Kaurismäki has brought along his favorite actress, Kati Outinen, whose long, weak-chinned, dispassionate face and comparably flat line readings uplift his films so cunningly. At first she doesn’t seem to be acting at all, much less feeling anything, but as you watch, you sense a vibrant, passionate, beautiful woman within: it’s underplaying as volcanic activity on a microscopic level. Here she’s given the name Arletty, a tribute to the great actress of the Golden Age of French cinema and another assertion of Kaurismäki’s fitness to work here.*

Protagonist meets antagonist: Vilms and Darroussin. The detective is costumed like a character from a graphic novel, but he’s decidedly three-dimensional.

Arletty’s husband, Marcel, is our protagonist: a failed writer turned itinerant bootblack, he finds and shelters young Idrissa and tries to help him on his way to London, where the boy’s mother is waiting. (Typically for this film’s melting-pot conception of immigration, she works in a Chinese laundry.) He’s played by André Vilms with the face and florid voice of a matinée idol gone to seed, more theatrical than the other actors in the film and yet not discordantly so: it’s a lovely performance, beautifully matched by Miguel’s sangfroid.

Of course, you can’t prevail on your own — or at least, you can’t in a Kaurismäki movie. Marcel enlists the aid of his neighbors, including the soft-hearted boulangère Yvette (Evelyne Didi); the tougher, wiser Claire (Elina Salo), who runs the local bar; a fellow bootblack who, it turns out, is also an illegal immigrant (Quoc Dung Nguyen); and an Arab grocer (François Monnie). Their sense of community solidarity is exemplary, and intended to be, I suspect, in a country where politicians from Marine LePen to Nicolas Sarkozy continually seek to exploit xenophobia for their own purposes. But even though Marcel’s last name is Marx, Kaurismäki never mentions politics at all.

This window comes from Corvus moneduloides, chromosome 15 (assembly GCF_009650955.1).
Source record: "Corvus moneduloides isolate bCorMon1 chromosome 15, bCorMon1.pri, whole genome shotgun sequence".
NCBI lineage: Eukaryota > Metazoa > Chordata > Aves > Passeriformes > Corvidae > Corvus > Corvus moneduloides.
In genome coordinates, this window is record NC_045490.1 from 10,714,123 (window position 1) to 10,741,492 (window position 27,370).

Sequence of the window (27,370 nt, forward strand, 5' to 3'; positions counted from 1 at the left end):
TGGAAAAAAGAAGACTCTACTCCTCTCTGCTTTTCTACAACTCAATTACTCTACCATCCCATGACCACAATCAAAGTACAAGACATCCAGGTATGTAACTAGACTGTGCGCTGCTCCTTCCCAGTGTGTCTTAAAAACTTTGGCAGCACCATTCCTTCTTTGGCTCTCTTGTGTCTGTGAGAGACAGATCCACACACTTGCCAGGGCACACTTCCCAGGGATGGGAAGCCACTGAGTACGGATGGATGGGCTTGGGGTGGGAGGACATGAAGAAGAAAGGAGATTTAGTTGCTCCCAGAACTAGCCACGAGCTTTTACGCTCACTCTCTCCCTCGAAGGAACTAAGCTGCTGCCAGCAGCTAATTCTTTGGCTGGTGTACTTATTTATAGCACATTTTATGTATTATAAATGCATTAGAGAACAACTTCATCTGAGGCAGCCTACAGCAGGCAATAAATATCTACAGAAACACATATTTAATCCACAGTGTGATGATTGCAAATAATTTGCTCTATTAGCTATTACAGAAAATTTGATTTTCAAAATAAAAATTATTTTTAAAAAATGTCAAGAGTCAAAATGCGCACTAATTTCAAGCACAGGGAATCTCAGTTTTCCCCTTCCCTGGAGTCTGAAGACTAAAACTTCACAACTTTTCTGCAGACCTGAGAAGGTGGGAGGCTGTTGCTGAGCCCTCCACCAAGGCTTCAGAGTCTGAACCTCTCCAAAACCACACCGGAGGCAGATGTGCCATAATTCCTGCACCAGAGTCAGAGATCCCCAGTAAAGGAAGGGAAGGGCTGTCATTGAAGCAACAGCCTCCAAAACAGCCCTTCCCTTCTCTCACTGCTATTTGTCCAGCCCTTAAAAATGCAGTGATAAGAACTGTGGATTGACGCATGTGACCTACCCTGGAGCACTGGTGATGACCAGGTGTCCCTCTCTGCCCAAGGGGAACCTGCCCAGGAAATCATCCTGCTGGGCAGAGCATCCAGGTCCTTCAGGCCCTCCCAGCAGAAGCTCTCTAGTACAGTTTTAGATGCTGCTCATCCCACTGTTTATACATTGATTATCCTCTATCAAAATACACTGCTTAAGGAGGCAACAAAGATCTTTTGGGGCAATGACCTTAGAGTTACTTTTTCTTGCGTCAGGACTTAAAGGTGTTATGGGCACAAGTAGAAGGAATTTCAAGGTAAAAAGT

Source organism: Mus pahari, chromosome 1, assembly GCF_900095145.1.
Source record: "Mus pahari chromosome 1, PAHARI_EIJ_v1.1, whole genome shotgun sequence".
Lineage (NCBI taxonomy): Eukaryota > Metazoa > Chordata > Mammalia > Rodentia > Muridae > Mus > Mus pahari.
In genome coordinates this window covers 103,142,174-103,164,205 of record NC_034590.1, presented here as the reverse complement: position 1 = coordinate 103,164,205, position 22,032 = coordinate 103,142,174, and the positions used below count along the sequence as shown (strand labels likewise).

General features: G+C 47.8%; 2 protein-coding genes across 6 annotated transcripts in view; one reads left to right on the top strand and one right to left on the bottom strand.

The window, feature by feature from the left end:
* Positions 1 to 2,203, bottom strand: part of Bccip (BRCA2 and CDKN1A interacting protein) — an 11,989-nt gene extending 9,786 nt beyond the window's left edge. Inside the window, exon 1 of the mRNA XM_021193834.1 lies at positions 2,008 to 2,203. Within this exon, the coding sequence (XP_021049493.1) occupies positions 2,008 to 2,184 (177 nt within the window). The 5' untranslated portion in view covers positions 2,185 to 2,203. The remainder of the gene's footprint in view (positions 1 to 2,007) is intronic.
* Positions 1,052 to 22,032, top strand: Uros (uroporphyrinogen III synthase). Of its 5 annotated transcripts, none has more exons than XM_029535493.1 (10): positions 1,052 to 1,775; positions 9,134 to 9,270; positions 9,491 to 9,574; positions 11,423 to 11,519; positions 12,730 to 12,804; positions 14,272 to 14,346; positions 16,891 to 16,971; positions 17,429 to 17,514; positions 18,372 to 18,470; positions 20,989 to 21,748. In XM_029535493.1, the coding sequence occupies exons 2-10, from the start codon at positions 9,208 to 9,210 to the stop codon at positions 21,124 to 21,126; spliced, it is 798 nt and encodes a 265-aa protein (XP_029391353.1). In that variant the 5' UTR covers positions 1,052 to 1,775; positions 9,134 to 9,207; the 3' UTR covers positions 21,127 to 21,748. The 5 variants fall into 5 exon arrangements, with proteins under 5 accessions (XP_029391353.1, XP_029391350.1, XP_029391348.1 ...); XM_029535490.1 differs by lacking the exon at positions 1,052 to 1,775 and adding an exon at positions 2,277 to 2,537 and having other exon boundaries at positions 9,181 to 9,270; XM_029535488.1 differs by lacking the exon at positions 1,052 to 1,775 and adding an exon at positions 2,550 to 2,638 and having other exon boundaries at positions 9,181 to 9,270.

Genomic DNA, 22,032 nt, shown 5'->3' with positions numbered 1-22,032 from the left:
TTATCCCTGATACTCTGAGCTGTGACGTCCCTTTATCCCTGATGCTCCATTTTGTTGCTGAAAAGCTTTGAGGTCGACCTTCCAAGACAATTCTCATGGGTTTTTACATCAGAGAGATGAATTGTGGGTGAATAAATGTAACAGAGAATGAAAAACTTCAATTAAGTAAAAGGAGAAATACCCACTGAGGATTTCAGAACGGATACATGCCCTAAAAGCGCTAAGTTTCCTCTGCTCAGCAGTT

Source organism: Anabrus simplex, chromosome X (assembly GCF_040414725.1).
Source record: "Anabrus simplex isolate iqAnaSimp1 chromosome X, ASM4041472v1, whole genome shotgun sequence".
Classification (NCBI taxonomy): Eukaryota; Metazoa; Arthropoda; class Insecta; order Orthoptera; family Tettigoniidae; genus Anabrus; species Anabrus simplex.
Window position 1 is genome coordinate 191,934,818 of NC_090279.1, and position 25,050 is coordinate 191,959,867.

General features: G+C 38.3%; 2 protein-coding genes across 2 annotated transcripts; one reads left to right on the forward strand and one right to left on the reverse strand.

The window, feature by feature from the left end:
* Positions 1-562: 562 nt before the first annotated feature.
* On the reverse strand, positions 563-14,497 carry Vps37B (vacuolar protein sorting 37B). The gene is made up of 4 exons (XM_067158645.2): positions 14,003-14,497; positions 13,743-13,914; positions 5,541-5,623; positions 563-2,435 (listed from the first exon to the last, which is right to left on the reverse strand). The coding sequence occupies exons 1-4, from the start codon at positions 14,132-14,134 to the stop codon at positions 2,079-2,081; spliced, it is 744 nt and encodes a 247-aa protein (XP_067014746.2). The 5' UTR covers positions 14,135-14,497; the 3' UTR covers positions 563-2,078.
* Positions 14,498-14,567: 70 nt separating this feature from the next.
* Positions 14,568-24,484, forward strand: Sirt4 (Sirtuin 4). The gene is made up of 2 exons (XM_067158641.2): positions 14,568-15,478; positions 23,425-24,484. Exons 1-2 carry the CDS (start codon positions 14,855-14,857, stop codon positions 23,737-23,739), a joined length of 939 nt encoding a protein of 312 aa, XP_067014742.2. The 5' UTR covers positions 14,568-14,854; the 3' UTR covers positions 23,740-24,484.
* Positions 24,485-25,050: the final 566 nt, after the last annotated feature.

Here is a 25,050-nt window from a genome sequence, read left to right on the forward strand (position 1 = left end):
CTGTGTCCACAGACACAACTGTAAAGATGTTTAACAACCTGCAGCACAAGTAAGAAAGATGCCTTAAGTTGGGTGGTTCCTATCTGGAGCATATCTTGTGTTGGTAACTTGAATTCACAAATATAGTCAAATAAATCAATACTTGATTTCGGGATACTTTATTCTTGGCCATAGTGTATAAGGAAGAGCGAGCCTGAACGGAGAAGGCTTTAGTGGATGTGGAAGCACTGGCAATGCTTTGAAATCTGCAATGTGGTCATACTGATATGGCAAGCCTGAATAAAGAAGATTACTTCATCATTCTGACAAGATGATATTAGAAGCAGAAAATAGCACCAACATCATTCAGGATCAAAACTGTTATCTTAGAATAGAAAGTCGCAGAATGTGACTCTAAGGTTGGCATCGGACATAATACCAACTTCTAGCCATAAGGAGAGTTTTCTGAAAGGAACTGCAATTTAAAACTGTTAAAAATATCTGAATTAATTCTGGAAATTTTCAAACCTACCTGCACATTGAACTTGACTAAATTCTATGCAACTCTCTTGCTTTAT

He sent her husband up the river, but what’s a little thing like that between friends? Darroussin and Salo.

Similarly, although Darroussin devotes much, if not quite all, of his career to projects that promote his left-wing political views, very seldom do I feel he’s hitting me over the head with agitprop. One reason is that he so often conveys the quick play of his critical intelligence, and the complexity of any situation. As the black-hatted police detective, he reminds us that an antagonist isn’t necessarily a villain, and he’s having a great time here — as is Léaud, though to tell you much more about him would risk spoiling the picture for you.

And that is the last thing I want to do. If you’re in New York, hurry to the IFC Center; if you’re not, pounce on this movie the minute it comes near. By remaining true to himself, Kaurismäki has made something fresh and exciting and somehow thoroughly French. It’s a movie to savor and to prize.

Miguel, with Laika — who also gets star billing in the picture.
That should tell you something about Kaurismäki’s sensibility.

*Among Arletty’s many great films is Marcel Carné’s Hôtel du Nord (1938), another study of a down-and-out French neighborhood and the colorful characters who live there.